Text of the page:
Police used pepper spray against the protesters, who chanted "Obama, Obama, we love Osama" and waved placards saying "Behead all those who insult the Prophet."

Read more here.

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From the Associated Press:

Tunisia's governing moderate Islamist party condemned an attack on the U.S. Embassy in Tunis and the neighboring American school, saying such violence threatens the country's progress toward democracy after decades of dictatorship.

Read more here.

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From the Associated Press:

The U.S. is sending more spies, Marines and drones to Libya, trying to speed the search for those who killed the U.S. ambassador and three other Americans, but the investigation is complicated by a chaotic security picture in the post-revolutionary country, and limited American and Libyan intelligence resources.

The CIA has fewer people available to send, stretched thin from tracking conflicts across the Middle East, Africa and Asia.

Read more here.

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From the Associated Press:

Pope Benedict XVI appealed Saturday for religious freedom in the Middle East, calling it fundamental for stability in a region bloodied by sectarian strife.

Benedict spoke on the second day of his visit to Lebanon, a country with the largest percentage of Christians in the Middle East. He arrived amid a wave of violent demonstrations over an anti-Islam film across the Muslim world.

"Let us not forget that religious freedom is a fundamental right from which many other rights stem," he said, speaking in French to government officials, foreign diplomats and religious leaders at the president palace in Mount Lebanon in the southern suburbs of Beirut.

Read the whole story here.

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From Reuters:

Clashes near the U.S. Embassy in central Cairo between police and Egyptians incensed over a film denigrating the Prophet Mohammad entered their fourth day early on Saturday, leaving one protester dead and dozens more injured.

The clashes moved to a main road on the banks of the Nile after authorities closed the street leading to the embassy. The protesters, many of whom are intent upon breaking into the embassy, now are seeking alternative routes to the site.

Read the full story here.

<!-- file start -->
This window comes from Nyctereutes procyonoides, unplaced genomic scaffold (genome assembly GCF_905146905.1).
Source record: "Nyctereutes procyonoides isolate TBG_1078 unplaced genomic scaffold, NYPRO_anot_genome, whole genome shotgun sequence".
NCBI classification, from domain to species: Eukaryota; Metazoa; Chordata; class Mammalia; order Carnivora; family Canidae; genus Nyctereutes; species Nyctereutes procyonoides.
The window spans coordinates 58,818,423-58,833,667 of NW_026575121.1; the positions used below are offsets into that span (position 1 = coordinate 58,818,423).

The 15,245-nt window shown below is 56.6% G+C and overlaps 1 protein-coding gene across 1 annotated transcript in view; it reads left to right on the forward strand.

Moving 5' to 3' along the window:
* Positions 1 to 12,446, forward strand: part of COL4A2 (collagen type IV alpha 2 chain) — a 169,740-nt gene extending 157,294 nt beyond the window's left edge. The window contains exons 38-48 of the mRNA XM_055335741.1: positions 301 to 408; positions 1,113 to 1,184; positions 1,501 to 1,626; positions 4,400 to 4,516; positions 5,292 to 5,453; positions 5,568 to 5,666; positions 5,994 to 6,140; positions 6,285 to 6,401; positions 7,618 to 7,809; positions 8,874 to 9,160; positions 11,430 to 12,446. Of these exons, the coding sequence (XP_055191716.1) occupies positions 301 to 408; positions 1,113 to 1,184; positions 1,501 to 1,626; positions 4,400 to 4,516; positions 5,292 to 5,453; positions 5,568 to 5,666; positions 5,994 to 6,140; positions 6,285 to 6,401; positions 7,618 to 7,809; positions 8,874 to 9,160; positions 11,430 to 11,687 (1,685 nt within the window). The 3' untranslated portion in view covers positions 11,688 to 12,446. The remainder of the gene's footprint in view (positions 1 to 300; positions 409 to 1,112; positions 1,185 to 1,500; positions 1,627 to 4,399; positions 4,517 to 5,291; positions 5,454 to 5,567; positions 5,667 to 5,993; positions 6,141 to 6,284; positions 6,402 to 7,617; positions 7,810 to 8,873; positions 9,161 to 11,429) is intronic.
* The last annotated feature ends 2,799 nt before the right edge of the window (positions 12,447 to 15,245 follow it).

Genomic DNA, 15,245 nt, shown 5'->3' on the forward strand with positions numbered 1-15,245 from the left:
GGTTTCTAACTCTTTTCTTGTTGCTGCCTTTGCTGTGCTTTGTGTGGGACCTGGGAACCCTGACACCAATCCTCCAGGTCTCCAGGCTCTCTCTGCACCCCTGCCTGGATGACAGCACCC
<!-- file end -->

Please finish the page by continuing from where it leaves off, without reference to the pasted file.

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From Reuters:

At least two people were killed and 29 others were wounded on Friday when police fought hundreds of protesters who ransacked the U.S. embassy in Tunisia in their fury over a film denigrating the Prophet Mohammad, state television said.

Tunisian President Moncef Marzouki condemned what he called "an attack against the embassy of a friendly nation".

Read the full story here.

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From the Associated Press:

A U.S. official says an elite Marine rapid response team is headed to Sudan in the wake of violence and protests against the embassy in Khartoum.

The deployment comes as Sudanese police opened fire on protesters trying to climb the walls of the U.S. Embassy.

Read the full story here.

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A 35-year-old protester was killed in the Egyptian capital on Friday as hundreds of protesters gathered in front of the U.S. Embassy clashed with police.

Read the full story here.

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U.S. officials say 55-year-old Nakoula Basseley Nakoula is being investigated for probation violations.

"A source with knowledge of the case confirmed that the probation office was looking specifically into Nakoula's possible involvement in making the film for violations of the terms of his release."

Read the full story here.

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AP video shows a group gathering to protest the attack on the U.S. embassy in Libya:

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@ Reuters : Google rejects White House request to pull Mohammad film clip http://t.co/yi0s0288

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@ AP : BREAKING: US official says 2 Marines killed in attack on NATO base in Afghanistan

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"The people of Egypt, Libya, Yemen and Tunisia did not trade the tyranny of a dictator for the tyranny of a mob," Clinton said on Friday at a ceremony for the Americans slain in Libya.

arab protests clinton

Secretary of State Hillary Rodham Clinton, accompanied by President Barack Obama, speaks during a Transfer of Remains Ceremony, Friday, Sept. 14, 2012, at Andrews Air Force Base, Md., marking the return to the United States of the remains of the four Americans killed this week in Benghazi, Libya. (AP Photo/Carolyn Kaster)